Sunday Services with a Masculine Accent Better Fit for Bored Men

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By Lillian Kwon, Christian Post Reporter
May 20, 2007|12:35 pm

Many church leaders would like to do a better job reaching men, but don't know how, says a bestselling Christian author. But a new program isn't the answer, he's adds.

How do you attract and pump up men for Jesus on Sundays?

David Murrow, author of Why Men Hate Going to Church, suggests Sunday worship services with a masculine accent.

"Go for the Guys Sunday" is a newly released action plan for churches to take the first step to assure their service resonates with men, who are often bored in or absent from the pews.

Men are the world's largest unreached people group, according to Church for Men, founded by Murrow. They currently make up less than 40 percent of church attendants at a typical worship service. Murrow argues that services are built around feminine values with worship songs that are sweet and sentimental and sermons emphasizing the home, marriage and family.

Men need more masculine imagery and more opportunities for men to use their skills, he says. They have their own language, culture and unique needs.

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Traditionally, a church that offers men's ministry hosts breakfasts, outreach and other programs. But when Marty Granger - who will be heading the upcoming large-scale men's assembly Stand in the Gap 2007 at the National Mall in October - asks if churches have "a ministry to men" rather than a men's ministry, church leaders often get puzzled.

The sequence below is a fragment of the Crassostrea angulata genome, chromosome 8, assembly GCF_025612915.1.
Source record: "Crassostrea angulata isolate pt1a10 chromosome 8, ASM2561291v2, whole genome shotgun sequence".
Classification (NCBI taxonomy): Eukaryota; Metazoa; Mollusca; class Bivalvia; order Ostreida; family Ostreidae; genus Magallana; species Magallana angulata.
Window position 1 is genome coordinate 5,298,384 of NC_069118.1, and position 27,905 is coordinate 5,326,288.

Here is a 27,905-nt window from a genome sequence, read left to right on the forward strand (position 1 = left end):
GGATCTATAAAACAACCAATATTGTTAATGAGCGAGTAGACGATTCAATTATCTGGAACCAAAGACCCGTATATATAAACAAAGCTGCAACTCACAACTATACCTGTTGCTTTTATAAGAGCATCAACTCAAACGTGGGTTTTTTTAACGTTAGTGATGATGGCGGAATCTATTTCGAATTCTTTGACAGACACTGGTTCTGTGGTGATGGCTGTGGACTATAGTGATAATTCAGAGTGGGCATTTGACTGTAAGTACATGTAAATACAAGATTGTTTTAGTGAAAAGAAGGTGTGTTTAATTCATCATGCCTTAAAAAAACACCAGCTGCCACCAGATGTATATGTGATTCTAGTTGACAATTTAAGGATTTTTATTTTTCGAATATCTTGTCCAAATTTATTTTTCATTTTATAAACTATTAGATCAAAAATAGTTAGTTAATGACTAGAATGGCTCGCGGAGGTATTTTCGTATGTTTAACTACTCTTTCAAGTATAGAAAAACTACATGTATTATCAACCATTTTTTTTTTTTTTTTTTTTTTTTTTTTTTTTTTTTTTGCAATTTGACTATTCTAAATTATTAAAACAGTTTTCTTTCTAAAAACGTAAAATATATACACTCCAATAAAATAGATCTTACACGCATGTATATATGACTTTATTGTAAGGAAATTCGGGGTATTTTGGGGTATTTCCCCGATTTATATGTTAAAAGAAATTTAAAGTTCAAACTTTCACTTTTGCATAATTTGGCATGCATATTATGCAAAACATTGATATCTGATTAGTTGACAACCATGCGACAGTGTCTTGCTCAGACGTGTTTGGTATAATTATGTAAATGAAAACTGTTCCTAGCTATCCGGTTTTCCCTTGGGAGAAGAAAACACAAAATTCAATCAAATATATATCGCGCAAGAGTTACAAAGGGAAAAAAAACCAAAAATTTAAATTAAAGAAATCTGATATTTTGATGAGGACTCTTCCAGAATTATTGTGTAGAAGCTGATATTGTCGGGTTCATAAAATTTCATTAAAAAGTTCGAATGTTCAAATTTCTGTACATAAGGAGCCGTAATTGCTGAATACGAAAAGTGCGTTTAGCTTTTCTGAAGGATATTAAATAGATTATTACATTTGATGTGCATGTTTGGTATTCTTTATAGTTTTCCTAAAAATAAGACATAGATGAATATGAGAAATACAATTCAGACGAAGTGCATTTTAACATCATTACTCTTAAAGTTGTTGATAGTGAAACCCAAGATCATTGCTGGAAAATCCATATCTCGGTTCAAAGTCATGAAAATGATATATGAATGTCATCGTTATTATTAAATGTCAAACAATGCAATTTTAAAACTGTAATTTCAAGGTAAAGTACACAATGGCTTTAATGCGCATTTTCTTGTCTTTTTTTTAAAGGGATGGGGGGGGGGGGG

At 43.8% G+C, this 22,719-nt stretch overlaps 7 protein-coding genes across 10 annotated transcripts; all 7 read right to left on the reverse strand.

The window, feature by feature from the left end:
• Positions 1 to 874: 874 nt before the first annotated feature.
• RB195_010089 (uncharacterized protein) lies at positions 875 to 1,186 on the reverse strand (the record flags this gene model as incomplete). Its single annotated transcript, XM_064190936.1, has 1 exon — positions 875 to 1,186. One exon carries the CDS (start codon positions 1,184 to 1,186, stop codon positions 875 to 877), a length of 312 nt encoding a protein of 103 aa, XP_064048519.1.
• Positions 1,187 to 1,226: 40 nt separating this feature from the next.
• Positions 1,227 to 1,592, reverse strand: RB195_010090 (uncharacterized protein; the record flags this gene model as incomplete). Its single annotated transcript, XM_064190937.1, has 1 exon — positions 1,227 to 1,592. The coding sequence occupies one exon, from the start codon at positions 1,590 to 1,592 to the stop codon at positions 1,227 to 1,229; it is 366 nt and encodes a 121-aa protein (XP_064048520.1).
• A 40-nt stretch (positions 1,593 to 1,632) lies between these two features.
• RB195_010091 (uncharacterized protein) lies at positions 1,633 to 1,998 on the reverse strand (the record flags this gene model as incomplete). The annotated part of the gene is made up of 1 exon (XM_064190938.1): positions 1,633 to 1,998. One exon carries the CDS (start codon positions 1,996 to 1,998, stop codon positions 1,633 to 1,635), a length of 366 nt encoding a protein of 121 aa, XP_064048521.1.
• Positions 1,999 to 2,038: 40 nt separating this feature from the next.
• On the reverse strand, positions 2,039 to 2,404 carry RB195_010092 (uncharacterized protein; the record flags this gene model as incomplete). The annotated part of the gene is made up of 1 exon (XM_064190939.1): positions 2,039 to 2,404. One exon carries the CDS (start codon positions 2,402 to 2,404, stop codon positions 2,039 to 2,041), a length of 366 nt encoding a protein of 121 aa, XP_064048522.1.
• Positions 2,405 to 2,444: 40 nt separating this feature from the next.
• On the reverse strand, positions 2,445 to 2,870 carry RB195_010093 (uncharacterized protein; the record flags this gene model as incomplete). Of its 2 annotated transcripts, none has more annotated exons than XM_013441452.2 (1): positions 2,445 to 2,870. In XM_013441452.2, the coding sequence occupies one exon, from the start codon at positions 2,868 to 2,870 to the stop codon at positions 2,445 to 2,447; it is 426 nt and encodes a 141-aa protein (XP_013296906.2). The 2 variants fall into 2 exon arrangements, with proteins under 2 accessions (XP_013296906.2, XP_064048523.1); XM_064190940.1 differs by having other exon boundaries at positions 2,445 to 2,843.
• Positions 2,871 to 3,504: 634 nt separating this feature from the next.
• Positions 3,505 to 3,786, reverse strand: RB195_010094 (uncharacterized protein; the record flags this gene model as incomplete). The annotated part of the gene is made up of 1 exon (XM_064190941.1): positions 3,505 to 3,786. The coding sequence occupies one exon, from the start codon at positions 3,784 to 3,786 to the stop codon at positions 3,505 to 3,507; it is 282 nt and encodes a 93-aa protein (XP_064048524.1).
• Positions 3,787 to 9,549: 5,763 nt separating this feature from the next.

"I say, 'Do you recognize the needs of men, do you actually work on your worship services and your programs being masculine friendly and masculine language?'" Granger would ask them. "Oftentimes, that's where the disconnect is."

Church for Men encourages a different approach. Although a men's ministry may flourish as men act masculine only in that context, when it comes to attending church on Sunday, men often have to "check their manhood at the door."

Rather than a separate men's ministry, Church for Men promotes the integration of a masculine spirit with church life.

A "Go for the Guys Sunday" would meet the culture and needs of men that Murrow believes have been ignored too long.

When hosting a "Go for the Guys Sunday," especially as Father's Day approaches, one suggestion is to decorate the sanctuary around a chosen theme – such as "Great Outdoors Sunday" – so men feel at home and not uncomfortable on cushiony pews with fresh flowers and quilted banners traditionally inside a church.

And shorter is better when reaching men. Church for Men recommends Sunday worship services be wrapped up in one hour or less.

Worship songs should also have lyrics that men can relate to. While hymnals are full of anthems for men, today's praise songs, Murrow argues, sound more like love songs. Men prefer upbeat songs and songs that do not repeat over and over.

Avoid the overtly evangelistic message, the organization recommends. The special service is designed to change men's perceptions, that it's boring or irrelevant, of church.

And the special service will not only pique the interest of men but also of women.

"Here's the wonderful truth about women: they are comfortable with guy things," argues Church for Men. And with one out of five married women worshiping on Sundays without their husbands, most women will gladly try something new in order to attract their husbands, sons and fathers to church.

Bottom line: give men some attention. "Men have been neglected for years. They're bone dry - but give them a little personal attention and they grow like mad," according to Church for Men.

Churches that have more men in the church (60 percent or more) are more likely to be growing than those dominated by women membership, a study by Hartford Seminary found last December.

"We're hoping churches will recapture the spirit of masculine involvement in the churches," says Granger

 

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